An “interactive exploration of exhibits” followed the talks. This segment of the program highlighted all sorts of devices that might improve the life of older adults. On one end: products and services designed for caregivers to monitor well-being and daily lives —especially for those with compromised health or mobility limitations. On the other end: devices that purport to make life more enjoyable and interesting for older consumers.
A Built-in Focus Group
But the pleasant surprise was a voting station next to each vendor booth where attendees could show their interest or approval of a particular product or service. With about 30 tables set up in two adjacent conference rooms offering hands-on demonstrations of all sorts, several hundred attendees milled about asking questions, trying things out and making their opinions and observations known by placing sticky dots on easel-held charts arranged in four quadrants: Cool, Will Buy, Not Sure and More Info Needed.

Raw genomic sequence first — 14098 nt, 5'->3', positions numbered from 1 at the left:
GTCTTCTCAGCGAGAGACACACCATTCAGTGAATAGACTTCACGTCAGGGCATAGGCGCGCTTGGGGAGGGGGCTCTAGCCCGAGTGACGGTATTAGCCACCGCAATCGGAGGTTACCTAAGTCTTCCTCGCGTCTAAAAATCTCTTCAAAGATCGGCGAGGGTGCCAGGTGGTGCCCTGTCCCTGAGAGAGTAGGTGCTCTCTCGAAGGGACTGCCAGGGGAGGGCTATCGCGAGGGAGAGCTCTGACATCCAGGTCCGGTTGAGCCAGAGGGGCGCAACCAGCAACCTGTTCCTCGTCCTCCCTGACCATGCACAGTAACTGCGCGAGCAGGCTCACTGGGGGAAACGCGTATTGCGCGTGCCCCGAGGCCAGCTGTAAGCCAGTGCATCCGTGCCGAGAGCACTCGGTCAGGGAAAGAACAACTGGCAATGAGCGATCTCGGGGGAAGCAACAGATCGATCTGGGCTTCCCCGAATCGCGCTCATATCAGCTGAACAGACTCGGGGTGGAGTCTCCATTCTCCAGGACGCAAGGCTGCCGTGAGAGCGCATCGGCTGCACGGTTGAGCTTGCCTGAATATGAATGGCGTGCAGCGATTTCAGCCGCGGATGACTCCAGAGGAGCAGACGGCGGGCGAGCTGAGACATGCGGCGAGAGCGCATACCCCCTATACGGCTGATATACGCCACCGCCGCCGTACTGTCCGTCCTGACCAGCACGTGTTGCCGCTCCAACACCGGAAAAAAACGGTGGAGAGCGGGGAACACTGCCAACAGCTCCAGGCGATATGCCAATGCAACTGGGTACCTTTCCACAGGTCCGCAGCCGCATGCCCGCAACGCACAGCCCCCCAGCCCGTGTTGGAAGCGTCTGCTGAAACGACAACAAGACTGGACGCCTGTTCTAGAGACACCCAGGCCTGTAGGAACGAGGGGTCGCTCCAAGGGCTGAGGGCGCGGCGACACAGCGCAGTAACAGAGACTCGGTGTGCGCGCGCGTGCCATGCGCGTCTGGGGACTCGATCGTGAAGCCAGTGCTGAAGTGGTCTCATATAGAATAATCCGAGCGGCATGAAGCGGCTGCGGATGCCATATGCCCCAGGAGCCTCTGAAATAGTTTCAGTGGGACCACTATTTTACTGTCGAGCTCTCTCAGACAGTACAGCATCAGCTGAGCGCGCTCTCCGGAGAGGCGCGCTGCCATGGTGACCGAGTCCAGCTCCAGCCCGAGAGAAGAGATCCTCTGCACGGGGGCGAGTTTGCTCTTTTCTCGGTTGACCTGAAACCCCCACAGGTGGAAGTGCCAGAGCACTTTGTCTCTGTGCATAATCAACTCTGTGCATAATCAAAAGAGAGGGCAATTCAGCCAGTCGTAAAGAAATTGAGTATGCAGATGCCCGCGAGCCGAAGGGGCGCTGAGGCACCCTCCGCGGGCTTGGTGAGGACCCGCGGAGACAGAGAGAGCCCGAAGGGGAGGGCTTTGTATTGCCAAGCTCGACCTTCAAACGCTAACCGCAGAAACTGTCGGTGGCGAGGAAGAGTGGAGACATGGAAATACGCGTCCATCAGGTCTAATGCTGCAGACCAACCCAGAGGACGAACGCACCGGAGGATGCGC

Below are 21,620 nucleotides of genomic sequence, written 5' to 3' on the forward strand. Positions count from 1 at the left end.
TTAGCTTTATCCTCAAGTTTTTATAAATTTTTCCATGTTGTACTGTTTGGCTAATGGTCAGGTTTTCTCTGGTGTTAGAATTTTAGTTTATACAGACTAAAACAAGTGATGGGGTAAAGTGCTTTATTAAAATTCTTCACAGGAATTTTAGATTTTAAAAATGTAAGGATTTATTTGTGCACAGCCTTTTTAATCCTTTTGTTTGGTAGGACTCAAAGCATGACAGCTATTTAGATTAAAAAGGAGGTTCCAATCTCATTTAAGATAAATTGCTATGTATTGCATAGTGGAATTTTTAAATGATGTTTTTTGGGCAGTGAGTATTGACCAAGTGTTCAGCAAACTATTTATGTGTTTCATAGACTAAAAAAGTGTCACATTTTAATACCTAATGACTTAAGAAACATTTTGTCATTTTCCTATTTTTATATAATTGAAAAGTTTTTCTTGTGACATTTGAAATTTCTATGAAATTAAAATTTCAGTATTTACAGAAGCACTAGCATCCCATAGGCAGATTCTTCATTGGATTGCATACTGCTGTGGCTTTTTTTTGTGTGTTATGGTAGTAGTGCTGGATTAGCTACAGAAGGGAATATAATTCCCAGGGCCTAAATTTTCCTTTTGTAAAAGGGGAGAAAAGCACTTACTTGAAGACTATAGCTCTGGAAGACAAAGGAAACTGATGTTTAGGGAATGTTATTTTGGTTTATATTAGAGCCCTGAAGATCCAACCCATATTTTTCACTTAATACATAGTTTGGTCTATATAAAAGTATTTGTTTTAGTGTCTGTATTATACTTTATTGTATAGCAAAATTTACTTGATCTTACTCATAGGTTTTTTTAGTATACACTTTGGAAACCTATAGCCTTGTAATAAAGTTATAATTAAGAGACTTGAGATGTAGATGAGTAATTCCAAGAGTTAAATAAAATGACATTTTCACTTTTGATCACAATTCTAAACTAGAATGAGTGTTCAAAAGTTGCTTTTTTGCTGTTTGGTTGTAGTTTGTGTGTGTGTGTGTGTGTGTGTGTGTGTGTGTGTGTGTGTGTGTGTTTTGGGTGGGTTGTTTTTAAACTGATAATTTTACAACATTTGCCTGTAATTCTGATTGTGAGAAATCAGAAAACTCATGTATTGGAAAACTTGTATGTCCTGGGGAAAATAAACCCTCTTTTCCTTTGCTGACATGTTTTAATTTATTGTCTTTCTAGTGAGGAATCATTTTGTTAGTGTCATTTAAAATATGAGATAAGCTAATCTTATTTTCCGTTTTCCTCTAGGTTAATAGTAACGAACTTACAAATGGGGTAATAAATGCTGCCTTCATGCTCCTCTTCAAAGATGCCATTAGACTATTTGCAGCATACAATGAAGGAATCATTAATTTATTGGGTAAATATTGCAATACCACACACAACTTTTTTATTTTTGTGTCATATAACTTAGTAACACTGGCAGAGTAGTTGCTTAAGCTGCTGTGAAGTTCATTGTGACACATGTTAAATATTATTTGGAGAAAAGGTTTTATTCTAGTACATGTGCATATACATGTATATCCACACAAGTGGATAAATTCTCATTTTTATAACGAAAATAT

This is the first time I can recall older adults queried to determine their excitement or displeasure with a tech tool designed to meet their needs or wants. The company representatives, to their credit, seemed genuinely eager for feedback.
Inspiration from Relatives and Others
I stopped by several tables to learn more about the products and their back stories. In almost every case, the inventor or innovator was inspired by an older person with whom he or she, or the company founder, had a personal relationship.
For example, GoGoGrandparent is the brainchild of a twenty-something (Justin Boogaard) who lived with his eighty-something grandmother who no longer drives. He told me that in this age of using Uber and Lyft to get around, the user needs to be comfortable with a smart phone. But not everyone has one, or can easily use its features. The grandma in question gave him some ideas which led him to create a solution for her and her friends, who told other friends. And a company was born. (Next Avenue wrote about it in this article.)